Tuesday, 30 September 2014

It takes two


The husband wasn't happy with a line in my last post.

This one:

And, if it had, if I was ovulating regularly maybe I could even get pregnant by myself.

Apparently I can't get pregnant by myself. He reckons he needs to get involved.

Grudgingly I have to agree.

The thing is I still don't know whether it is ever going to be possible to get pregnant by myself as a couple without any medical intervention.

A couple of months ago I had two possible scenarios in mind.

In one I would need to take a bunch of drugs to get periods, I'd be completely on the medicalised track and I'd go put a frozen embryo in after three periods.

In the second scenario if I was getting regular periods I thought that I would give myself a few extra  months to see if I we could get pregnant like normal people.

Now a third option has presented itself. I'm not on a clockwork 28 day cycle but my last one was 37 days which isn't completely out of the reaches of 'normal'.

My ovulation has always been all over the place thanks to having polycystic ovary syndrome (PCOS). I'm not going to say too much about PCOS because I'd like you to do me a favour. Would you mind popping over and filling out a questionnaire about PCOS? It doesn't matter if you know much about it or not because that is part of what the questionnaire hopes to ascertain.

The questionnaire is here and it is particularly for folk in the UK to respond to as it is also to establish how the NHS deals with women with PCOS.

The questionnaire has been put out by a charity, Verity, which provides information and support for women with polycystic ovary syndrome. So help them out, like they've helped many other women like us.

But back to me.

Not a lot gets past "areyoukiddingme" and she quickly picked up on the fact that I've had my three periods so I could get on with the whole frozen embryo insertion thing. But I haven't picked up the phone and made that call to my Doctor to get on with the defrost.

Instead I've spent £30 on some ovulation tests.

Yes it is expensive, but just imagine if I managed to pinpoint my ovulation.

That thirty quid could save me a fortune when compared to a frozen embryo transfer.

So let's see if I do actually manage to ovulate this month. And if I do ... well then I've got at least a slim chance of getting pregnant WITH THE HUSBAND'S HELP (spunk).





Friday, 19 September 2014

Time to get back on topic

I told you that my Doctor wanted me to stop breast feeding and have three periods before I bunged another frozen embryo in and start crossing my fingers for a second child.

The plan was:

1) Stop breast feeding.
2) Call my doctor to get some drugs to bring on a period.
3) Have period.
4) Repeat twice until I've had the required three periods.

The reality has been:
1) Stop breast feeding during the day easily.
2) Keep having a ceremonially Last Ever Feed At Night feed.
3) Be woken up between 2 and 5 in the morning by a screaming child.
4) Relent.
5) Breast feed at 4am saying 'Ok this is it the last time'.
6) 15 July go into work for a keep in touch day.
7) 15 of July scurry round the office, realise none of the girls I'm good friends with are at their desk, ask girl I don't know that well for a tampon.
8) Glad to see Womb For Improvement's Law is still going strong - of course I was going to start my period when I was at work with no access to something absorbent to soak up the blood. (Too graphic? Admit it you've missed this).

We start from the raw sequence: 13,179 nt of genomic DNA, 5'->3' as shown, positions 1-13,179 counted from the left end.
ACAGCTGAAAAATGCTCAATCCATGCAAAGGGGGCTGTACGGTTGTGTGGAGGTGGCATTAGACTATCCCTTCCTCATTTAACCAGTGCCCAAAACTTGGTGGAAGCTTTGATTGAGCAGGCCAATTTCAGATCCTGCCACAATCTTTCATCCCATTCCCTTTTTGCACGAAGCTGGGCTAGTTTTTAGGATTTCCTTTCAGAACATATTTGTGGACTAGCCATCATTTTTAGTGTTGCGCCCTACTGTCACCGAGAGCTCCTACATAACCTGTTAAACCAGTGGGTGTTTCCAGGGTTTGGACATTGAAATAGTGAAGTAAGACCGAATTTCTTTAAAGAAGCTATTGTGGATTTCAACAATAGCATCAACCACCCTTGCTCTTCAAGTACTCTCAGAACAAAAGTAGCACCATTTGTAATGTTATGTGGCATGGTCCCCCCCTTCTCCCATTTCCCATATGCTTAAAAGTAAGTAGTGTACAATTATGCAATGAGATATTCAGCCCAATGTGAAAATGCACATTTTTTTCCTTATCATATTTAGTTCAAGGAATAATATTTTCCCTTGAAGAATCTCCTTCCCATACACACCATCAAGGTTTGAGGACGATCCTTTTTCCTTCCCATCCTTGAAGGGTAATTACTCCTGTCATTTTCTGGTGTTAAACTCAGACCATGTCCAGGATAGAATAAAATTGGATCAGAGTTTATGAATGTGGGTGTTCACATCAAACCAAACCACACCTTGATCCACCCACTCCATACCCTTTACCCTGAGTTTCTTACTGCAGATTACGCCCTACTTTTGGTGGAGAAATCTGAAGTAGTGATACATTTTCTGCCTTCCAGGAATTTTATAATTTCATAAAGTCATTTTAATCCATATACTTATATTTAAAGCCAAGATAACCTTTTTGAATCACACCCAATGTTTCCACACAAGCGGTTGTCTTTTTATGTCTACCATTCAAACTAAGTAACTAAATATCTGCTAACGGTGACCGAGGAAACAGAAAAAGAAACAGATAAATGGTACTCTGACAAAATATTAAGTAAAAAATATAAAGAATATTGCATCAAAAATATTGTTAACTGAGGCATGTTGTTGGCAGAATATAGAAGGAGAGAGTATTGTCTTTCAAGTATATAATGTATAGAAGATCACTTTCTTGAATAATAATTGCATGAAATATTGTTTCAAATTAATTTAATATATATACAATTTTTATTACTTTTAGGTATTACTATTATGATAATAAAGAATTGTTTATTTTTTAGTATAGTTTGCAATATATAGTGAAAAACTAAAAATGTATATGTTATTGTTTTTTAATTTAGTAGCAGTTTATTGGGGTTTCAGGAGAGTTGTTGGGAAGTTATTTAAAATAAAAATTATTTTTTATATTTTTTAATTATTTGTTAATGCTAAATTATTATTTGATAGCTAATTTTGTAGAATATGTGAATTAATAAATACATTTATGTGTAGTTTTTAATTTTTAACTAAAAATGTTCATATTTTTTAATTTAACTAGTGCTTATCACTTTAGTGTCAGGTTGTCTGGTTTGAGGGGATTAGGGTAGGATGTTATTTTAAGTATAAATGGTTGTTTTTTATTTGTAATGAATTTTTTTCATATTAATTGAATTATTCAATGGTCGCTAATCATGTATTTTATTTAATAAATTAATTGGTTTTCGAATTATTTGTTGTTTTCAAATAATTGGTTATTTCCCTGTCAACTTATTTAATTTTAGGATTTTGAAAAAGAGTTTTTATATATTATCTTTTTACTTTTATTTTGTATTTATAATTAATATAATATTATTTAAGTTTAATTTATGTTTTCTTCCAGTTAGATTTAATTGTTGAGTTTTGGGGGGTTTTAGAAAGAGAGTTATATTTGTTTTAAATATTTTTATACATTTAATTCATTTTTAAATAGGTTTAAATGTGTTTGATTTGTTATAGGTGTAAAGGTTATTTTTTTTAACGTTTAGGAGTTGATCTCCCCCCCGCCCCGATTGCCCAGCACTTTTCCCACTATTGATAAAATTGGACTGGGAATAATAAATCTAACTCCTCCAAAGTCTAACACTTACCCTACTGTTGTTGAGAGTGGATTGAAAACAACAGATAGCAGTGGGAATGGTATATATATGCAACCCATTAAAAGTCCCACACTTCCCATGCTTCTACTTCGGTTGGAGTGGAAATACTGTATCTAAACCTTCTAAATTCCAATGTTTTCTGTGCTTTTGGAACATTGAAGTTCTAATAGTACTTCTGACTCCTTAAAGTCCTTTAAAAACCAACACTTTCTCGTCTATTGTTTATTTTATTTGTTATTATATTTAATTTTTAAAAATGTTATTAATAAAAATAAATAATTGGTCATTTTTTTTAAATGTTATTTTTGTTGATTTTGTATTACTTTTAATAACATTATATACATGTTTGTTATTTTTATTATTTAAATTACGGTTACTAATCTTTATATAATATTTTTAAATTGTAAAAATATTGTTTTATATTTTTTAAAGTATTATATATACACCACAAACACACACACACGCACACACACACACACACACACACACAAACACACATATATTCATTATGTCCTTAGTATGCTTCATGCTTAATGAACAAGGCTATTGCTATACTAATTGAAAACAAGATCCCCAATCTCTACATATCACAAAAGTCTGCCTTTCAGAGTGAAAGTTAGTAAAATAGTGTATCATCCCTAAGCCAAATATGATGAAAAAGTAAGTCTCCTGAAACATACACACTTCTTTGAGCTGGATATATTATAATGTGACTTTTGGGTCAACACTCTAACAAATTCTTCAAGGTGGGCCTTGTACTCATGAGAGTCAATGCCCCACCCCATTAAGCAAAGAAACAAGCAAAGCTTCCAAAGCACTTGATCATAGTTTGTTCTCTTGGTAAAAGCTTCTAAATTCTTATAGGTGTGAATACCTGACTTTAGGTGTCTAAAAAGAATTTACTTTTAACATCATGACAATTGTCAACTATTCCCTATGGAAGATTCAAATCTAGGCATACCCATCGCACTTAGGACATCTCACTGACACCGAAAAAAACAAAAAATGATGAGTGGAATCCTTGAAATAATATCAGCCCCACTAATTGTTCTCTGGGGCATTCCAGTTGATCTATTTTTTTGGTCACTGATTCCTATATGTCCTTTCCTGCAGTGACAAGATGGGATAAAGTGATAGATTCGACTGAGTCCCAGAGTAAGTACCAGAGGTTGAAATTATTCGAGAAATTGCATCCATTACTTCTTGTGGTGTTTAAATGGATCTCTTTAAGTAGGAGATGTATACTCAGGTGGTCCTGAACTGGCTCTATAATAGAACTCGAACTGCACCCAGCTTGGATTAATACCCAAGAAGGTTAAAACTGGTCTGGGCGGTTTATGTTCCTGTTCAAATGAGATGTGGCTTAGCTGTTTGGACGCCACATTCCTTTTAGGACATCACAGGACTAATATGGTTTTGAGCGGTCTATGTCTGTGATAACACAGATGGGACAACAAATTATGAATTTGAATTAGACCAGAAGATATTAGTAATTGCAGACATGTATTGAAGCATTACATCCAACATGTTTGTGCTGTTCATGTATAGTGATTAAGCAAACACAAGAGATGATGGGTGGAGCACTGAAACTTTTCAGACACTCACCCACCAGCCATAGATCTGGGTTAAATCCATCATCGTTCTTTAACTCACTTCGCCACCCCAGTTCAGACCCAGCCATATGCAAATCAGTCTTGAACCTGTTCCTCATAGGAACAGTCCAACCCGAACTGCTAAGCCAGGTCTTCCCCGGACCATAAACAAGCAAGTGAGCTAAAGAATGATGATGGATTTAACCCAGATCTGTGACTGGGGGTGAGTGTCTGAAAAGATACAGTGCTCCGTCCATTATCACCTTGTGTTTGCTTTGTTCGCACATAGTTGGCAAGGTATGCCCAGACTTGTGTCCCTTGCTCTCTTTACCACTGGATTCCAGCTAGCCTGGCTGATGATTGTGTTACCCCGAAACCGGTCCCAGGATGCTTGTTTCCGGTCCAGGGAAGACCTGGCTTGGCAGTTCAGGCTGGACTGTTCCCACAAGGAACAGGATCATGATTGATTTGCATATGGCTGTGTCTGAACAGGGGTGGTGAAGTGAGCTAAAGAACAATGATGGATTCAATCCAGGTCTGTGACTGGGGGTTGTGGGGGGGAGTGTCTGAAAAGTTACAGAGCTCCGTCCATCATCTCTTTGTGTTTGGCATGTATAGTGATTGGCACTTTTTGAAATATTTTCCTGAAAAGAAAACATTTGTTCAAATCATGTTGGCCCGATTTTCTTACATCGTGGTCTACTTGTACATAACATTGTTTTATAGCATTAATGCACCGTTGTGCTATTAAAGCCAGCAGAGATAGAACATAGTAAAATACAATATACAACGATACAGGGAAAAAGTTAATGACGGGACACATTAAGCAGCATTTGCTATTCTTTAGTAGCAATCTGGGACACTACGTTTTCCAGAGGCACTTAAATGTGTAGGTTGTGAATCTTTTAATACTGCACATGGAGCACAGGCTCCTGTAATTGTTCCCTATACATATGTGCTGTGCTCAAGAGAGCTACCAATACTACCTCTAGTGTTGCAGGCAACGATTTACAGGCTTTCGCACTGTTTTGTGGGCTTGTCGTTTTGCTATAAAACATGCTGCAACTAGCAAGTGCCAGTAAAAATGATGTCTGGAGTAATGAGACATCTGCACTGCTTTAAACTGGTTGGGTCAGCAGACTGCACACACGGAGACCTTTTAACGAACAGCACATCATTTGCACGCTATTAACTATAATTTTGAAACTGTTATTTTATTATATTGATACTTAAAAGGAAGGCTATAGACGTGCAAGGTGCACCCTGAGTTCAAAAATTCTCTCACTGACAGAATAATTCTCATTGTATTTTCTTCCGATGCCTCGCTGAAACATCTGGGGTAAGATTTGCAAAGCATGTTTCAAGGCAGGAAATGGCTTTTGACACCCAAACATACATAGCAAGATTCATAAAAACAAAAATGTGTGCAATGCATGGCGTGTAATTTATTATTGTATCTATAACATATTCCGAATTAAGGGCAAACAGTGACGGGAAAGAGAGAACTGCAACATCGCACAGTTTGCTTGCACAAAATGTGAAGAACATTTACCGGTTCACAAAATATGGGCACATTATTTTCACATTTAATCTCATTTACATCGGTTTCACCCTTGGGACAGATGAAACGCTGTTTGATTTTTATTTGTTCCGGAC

7) Put date into online period tracker just so I have a vague idea when my next one is due.
8) Call doctor and agree that as my periods are so unreliable I should wait 6 weeks and then start taking the drugs to bring on period number 2.

One morning mid-August (having properly stopped breast feeding) I checked my period tracker and noticed that, was I to have a normal cycle I would get my second post-baby period that day.

Amongst a bunch of other stuff I have polycycstic ovaries. I have never ovulated regularly and consequently I have never had regular periods. 90 days rather than the standard 28 days between periods was not unusual.

So I was due. I wasn't at work. I hadn't taken a pregnancy test. I didn't have PMT. There was nothing to make me think I'd have a period.

But I did!

Second period bang on schedule for the first time EVER.

At this point I started to get excited.

Could my pregnancy have cured me?

And, if it had, if I was ovulating regularly maybe I could even get pregnant by myself.

I didn't want to hope too much, but I couldn't help it. I knew the chances of getting pregnant immediately were slim but I just hoped that I would get another period on time and this ovulating thing would not have been a fluke but become a habit.

When my period was late I didn't immediately test for pregnancy.  I persuaded myself that a day or two off wasn't anything to get excited about and it would come.

So I waited a day. Two days. Four days.

Eventually, with a hen night that night and a bottle of wine with my name on it I took the plunge and tested.

Do you remember the good old days of this blog when I'd write a whole post leading up to what would inevitably be a pregnancy announcement and then I would finish with something along the lines of "Of course I wasn't pregnant, I'm infertile remember."

Well.

I tested and...







Of course I wasn't pregnant.

I'm infertile remember.

Still I did finally get my period 9 days late.

And do you know what? A negative pregnancy test is a lot easier to bear when you are trying to wrestle the wee-d on stick from your 13 month old's grabby hands.